About the Death Penalty Project
Who we areJohn H. Blume, Director of the Cornell Death Penalty Project, is a graduate of the Yale Law School. He is the former director of the South Carolina Death Penalty Resource Center, and has been counsel of record in numerous capital cases argued before the United States Supreme Court, the federal courts of appeal and state supreme courts.
Sheri Lynn Johnson, Assistant Director of the Project, is also a graduate of the Yale Law School. Her research has focused on the influence of race on the criminal process.
Keir M. Weyble, Director of Death Penalty Litigation, is a graduate of the University of South Carolina School of Law. He has represented prisoners in capital cases in the state and/or federal courts of Alabama, Indiana, Mississippi, South Carolina, Texas and Virginia, and has served as co-counsel for the prisoner in four habeas corpus cases decided by the Supreme Court of the United States.
In addition, Professors Stephen P. Garvey and Valerie Hans have contributed to the on-going research endeavors of the Project. Professor Garvey’s area of expertise is substantive criminal law. Professor Eisenberg is an expert in the statistical analysis of data bearing on the legal system.
How we got startedCollaboration, both scholarly and clinical, between the Director of the Project, John Blume, and Cornell law faculty members Theodore Eisenberg, Stephen Garvey, and Sheri Johnson, dates back to 1993, when Blume was the Practitioner in Residence at Cornell. The fruitfulness of that collaboration, combined with the crisis in indigent representation created by the closing of the death penalty "resource centers,"  led to the creation of the Project. In the spring of 1996, a proposal for a multi-faceted Project was presented to the Cornell Law School faculty. From the outset, the Project was designed to foster scholarship, particularly empirical scholarship, related to the death penalty and its administration in the United States. Second, the Project was to provide an opportunity for Cornell Law students to participate in the representation of death-sentenced inmates. And third, the Project was to provide information, resources, and assistance to attorneys involved in the representation of capital clients, in part to replace the de-funded resource centers.
Our goalsThe Cornell Death Penalty Project takes no official position on the wisdom or desirability of the death penalty. In particular, the empirical arm of the Project is dedicated to neutral examination of how the death penalty operates, and there is no litmus test for students who work on the Project’s cases or research projects. Instead, the Project is premised on the belief that when the government uses extreme criminal sanctions, it should do so with great care and reflection. Because the history of the death penalty in the United States is rife with mistake, arbitrariness, and discrimination, it should be studied for the extent to which arbitrariness, mistake and discrimination persist, and the ways they can be minimized. Moreover, because the death penalty is an irreparable sanction, its imposition should only occur when the defendant is well-represented.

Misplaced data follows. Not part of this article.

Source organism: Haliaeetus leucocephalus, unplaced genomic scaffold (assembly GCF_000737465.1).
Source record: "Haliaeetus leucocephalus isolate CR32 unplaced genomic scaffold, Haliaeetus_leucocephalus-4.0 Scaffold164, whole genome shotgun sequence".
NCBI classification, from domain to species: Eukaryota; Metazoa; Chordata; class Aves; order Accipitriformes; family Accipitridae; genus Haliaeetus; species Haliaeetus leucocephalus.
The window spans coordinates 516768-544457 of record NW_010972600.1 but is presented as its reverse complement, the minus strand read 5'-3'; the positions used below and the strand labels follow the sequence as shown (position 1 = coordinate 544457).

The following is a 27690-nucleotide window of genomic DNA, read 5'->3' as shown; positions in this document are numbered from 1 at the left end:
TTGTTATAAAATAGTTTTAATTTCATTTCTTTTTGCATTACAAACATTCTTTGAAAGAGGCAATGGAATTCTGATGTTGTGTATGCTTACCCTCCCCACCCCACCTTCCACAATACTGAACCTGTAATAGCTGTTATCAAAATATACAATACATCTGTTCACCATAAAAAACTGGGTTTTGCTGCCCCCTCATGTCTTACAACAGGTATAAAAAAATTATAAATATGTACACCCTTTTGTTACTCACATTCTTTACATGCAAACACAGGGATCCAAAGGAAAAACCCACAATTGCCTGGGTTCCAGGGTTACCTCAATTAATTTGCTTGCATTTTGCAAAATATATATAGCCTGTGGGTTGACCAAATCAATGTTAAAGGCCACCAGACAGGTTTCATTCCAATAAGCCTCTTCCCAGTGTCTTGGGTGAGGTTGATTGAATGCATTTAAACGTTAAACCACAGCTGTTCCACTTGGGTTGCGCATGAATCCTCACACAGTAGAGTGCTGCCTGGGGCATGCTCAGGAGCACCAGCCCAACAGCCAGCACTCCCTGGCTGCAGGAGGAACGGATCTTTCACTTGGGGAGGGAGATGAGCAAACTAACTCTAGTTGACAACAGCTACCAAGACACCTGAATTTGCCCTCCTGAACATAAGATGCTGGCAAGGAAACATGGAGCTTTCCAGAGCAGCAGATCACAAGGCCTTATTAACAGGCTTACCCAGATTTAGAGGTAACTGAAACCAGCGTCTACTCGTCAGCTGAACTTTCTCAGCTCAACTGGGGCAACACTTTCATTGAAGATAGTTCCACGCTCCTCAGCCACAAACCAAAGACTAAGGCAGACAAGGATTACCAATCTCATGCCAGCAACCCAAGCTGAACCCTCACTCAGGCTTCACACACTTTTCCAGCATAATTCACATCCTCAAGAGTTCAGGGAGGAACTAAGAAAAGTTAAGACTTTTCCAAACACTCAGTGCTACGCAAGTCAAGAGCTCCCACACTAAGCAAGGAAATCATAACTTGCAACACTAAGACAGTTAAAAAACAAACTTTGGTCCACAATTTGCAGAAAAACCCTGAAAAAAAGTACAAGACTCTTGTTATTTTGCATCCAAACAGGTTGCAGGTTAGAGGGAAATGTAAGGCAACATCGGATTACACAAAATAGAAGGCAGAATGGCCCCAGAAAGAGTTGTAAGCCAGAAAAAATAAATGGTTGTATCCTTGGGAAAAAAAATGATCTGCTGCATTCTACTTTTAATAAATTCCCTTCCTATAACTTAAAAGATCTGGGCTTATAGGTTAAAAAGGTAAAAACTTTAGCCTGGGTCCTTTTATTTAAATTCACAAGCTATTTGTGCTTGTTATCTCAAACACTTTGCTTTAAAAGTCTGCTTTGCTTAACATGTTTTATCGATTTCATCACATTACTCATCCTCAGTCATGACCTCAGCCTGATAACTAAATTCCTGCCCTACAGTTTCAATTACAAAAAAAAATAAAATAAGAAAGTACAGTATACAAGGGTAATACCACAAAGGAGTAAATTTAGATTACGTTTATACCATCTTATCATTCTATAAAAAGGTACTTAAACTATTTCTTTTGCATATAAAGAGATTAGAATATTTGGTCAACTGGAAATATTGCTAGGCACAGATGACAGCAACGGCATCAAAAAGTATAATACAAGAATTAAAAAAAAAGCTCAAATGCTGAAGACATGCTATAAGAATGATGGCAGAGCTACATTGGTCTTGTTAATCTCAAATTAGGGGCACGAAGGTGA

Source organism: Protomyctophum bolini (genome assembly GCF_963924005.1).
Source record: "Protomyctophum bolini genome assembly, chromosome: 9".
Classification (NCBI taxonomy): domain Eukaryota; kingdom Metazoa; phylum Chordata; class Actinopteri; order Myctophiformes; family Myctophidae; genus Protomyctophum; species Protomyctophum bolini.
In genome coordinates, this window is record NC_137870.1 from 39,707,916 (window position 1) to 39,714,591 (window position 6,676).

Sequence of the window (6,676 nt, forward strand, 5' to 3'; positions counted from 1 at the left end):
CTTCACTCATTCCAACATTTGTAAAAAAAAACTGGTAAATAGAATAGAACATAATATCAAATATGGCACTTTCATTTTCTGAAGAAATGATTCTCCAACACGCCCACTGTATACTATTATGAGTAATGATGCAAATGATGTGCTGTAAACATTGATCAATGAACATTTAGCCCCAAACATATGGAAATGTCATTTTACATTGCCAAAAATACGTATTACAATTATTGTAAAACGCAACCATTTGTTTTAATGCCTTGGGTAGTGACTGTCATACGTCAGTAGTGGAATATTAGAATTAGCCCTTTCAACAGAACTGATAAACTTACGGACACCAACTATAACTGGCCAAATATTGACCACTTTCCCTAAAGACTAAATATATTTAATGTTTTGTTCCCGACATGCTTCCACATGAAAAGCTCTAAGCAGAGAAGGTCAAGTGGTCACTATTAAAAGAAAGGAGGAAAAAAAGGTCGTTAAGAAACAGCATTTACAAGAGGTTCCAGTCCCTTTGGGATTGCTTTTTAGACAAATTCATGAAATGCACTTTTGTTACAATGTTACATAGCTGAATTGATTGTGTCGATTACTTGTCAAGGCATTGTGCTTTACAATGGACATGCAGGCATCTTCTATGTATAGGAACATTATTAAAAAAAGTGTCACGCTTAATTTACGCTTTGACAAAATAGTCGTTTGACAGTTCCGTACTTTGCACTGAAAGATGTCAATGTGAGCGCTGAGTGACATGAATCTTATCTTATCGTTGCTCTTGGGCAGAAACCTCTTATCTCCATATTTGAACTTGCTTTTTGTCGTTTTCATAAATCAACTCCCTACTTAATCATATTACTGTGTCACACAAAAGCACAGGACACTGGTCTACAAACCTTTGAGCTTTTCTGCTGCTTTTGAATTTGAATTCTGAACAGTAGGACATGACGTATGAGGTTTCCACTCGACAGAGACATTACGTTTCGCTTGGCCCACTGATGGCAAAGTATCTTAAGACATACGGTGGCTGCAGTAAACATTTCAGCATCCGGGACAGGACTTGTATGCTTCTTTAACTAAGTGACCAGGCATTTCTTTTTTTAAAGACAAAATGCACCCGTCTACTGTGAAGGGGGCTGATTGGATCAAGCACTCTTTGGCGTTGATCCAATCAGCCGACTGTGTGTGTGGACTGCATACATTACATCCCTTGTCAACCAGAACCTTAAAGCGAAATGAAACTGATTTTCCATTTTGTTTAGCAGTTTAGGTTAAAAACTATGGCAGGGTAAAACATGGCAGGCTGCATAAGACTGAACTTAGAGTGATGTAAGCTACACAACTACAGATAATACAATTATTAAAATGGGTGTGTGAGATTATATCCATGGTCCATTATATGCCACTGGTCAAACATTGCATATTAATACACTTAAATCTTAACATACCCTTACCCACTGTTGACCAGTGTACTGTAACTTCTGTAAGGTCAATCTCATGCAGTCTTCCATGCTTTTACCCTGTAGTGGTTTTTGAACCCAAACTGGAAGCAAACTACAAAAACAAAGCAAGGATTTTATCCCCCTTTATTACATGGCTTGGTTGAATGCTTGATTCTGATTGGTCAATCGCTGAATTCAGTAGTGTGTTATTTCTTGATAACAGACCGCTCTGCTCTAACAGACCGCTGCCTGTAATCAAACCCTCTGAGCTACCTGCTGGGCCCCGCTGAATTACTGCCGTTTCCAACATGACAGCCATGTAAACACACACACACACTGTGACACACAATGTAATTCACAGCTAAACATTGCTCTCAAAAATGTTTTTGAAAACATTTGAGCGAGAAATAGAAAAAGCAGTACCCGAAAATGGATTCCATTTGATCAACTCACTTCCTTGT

What we doEvery year, Project staff produce a number of articles related to the death penalty. Areas of particular interest to the Project include race and the death penalty, mental impairment and the death penalty, and the law of federal habeas corpus. The Project also sponsors or co-sponsors symposia on the death penalty. Past symposia have focused on empirical research; habeas corpus; religion and the death penalty; victims and the death penalty; and international law and the death penalty.
The Project runs three law school clinics, the Capital Trial Clinic, the Capital Post-Conviction Clinic, and the Capital Appellate Clinic. With the assistance of clinic students, the Project has represented approximately thirty death-row inmates and seven persons charged with capital crimes. The Project also provides a Capital Punishment Law seminar and a course on state and federal Post-Conviction Remedies. The Project offers two courses outside the law school: “The Death Penalty in America,” an undergraduate course, and, in the Cornell School of Human Development, a course on capital-case mitigation entitled “Social and Psychological Aspects of the Death Penalty.”
The Project has produced resource materials for capital defense attorneys on topics such as ineffective assistance of counsel and the right to disclosure of exculpatory evidence possessed by the prosecution. The Project regularly contributes to training conferences for attorneys.
Footnotes¹ "Resource centers" were small offices established in many states, principally though not exclusively in the South, and staffed with lawyers experienced in capital representation, whose primary function was to provide advice and assistance to attorneys within the state who had been assigned to represent a death-sentenced client.